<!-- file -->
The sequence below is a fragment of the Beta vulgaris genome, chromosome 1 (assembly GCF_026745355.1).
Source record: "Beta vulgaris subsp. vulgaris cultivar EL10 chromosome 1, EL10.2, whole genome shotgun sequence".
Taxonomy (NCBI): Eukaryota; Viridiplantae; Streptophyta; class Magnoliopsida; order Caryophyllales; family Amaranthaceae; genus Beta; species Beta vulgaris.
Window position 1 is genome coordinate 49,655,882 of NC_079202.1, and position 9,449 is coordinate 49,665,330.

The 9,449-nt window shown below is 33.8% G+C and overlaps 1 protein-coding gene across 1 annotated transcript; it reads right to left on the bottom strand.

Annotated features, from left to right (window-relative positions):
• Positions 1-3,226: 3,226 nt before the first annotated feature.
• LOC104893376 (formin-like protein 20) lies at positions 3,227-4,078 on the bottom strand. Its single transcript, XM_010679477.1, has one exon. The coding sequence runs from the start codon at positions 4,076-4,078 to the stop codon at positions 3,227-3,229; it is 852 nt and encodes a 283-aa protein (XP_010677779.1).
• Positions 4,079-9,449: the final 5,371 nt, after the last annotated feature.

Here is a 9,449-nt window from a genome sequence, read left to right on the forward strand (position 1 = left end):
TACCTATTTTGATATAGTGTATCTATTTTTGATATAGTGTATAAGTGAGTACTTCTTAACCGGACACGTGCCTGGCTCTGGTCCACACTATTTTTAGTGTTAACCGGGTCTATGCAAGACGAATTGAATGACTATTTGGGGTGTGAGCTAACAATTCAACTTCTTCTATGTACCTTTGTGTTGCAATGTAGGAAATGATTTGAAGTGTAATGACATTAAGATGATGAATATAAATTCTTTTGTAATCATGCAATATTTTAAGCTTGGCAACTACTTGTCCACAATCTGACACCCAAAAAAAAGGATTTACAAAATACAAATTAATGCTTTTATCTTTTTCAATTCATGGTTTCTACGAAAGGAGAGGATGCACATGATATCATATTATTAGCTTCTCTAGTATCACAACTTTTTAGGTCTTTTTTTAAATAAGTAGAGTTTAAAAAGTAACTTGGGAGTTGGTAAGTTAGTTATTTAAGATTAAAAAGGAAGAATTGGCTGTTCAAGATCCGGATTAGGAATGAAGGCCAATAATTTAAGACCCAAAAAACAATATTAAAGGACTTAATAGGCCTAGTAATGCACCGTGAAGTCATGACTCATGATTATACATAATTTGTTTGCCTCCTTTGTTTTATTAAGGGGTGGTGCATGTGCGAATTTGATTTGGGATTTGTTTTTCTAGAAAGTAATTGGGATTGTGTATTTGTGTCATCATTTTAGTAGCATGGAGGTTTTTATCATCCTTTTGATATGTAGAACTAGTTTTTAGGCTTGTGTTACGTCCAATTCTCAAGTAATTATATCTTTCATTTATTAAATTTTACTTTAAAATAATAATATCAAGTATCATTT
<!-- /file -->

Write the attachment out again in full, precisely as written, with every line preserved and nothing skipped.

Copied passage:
The sequence below is a fragment of the Beta vulgaris genome, chromosome 1 (assembly GCF_026745355.1).
Source record: "Beta vulgaris subsp. vulgaris cultivar EL10 chromosome 1, EL10.2, whole genome shotgun sequence".
Taxonomy (NCBI): Eukaryota; Viridiplantae; Streptophyta; class Magnoliopsida; order Caryophyllales; family Amaranthaceae; genus Beta; species Beta vulgaris.
Window position 1 is genome coordinate 49,655,882 of NC_079202.1, and position 9,449 is coordinate 49,665,330.

The 9,449-nt window shown below is 33.8% G+C and overlaps 1 protein-coding gene across 1 annotated transcript; it reads right to left on the bottom strand.

Annotated features, from left to right (window-relative positions):
• Positions 1-3,226: 3,226 nt before the first annotated feature.
• LOC104893376 (formin-like protein 20) lies at positions 3,227-4,078 on the bottom strand. Its single transcript, XM_010679477.1, has one exon. The coding sequence runs from the start codon at positions 4,076-4,078 to the stop codon at positions 3,227-3,229; it is 852 nt and encodes a 283-aa protein (XP_010677779.1).
• Positions 4,079-9,449: the final 5,371 nt, after the last annotated feature.

Here is a 9,449-nt window from a genome sequence, read left to right on the forward strand (position 1 = left end):
TACCTATTTTGATATAGTGTATCTATTTTTGATATAGTGTATAAGTGAGTACTTCTTAACCGGACACGTGCCTGGCTCTGGTCCACACTATTTTTAGTGTTAACCGGGTCTATGCAAGACGAATTGAATGACTATTTGGGGTGTGAGCTAACAATTCAACTTCTTCTATGTACCTTTGTGTTGCAATGTAGGAAATGATTTGAAGTGTAATGACATTAAGATGATGAATATAAATTCTTTTGTAATCATGCAATATTTTAAGCTTGGCAACTACTTGTCCACAATCTGACACCCAAAAAAAAGGATTTACAAAATACAAATTAATGCTTTTATCTTTTTCAATTCATGGTTTCTACGAAAGGAGAGGATGCACATGATATCATATTATTAGCTTCTCTAGTATCACAACTTTTTAGGTCTTTTTTTAAATAAGTAGAGTTTAAAAAGTAACTTGGGAGTTGGTAAGTTAGTTATTTAAGATTAAAAAGGAAGAATTGGCTGTTCAAGATCCGGATTAGGAATGAAGGCCAATAATTTAAGACCCAAAAAACAATATTAAAGGACTTAATAGGCCTAGTAATGCACCGTGAAGTCATGACTCATGATTATACATAATTTGTTTGCCTCCTTTGTTTTATTAAGGGGTGGTGCATGTGCGAATTTGATTTGGGATTTGTTTTTCTAGAAAGTAATTGGGATTGTGTATTTGTGTCATCATTTTAGTAGCATGGAGGTTTTTATCATCCTTTTGATATGTAGAACTAGTTTTTAGGCTTGTGTTACGTCCAATTCTCAAGTAATTATATCTTTCATTTATTAAATTTTACTTTAAAATAATAATATCAAGTATCATTT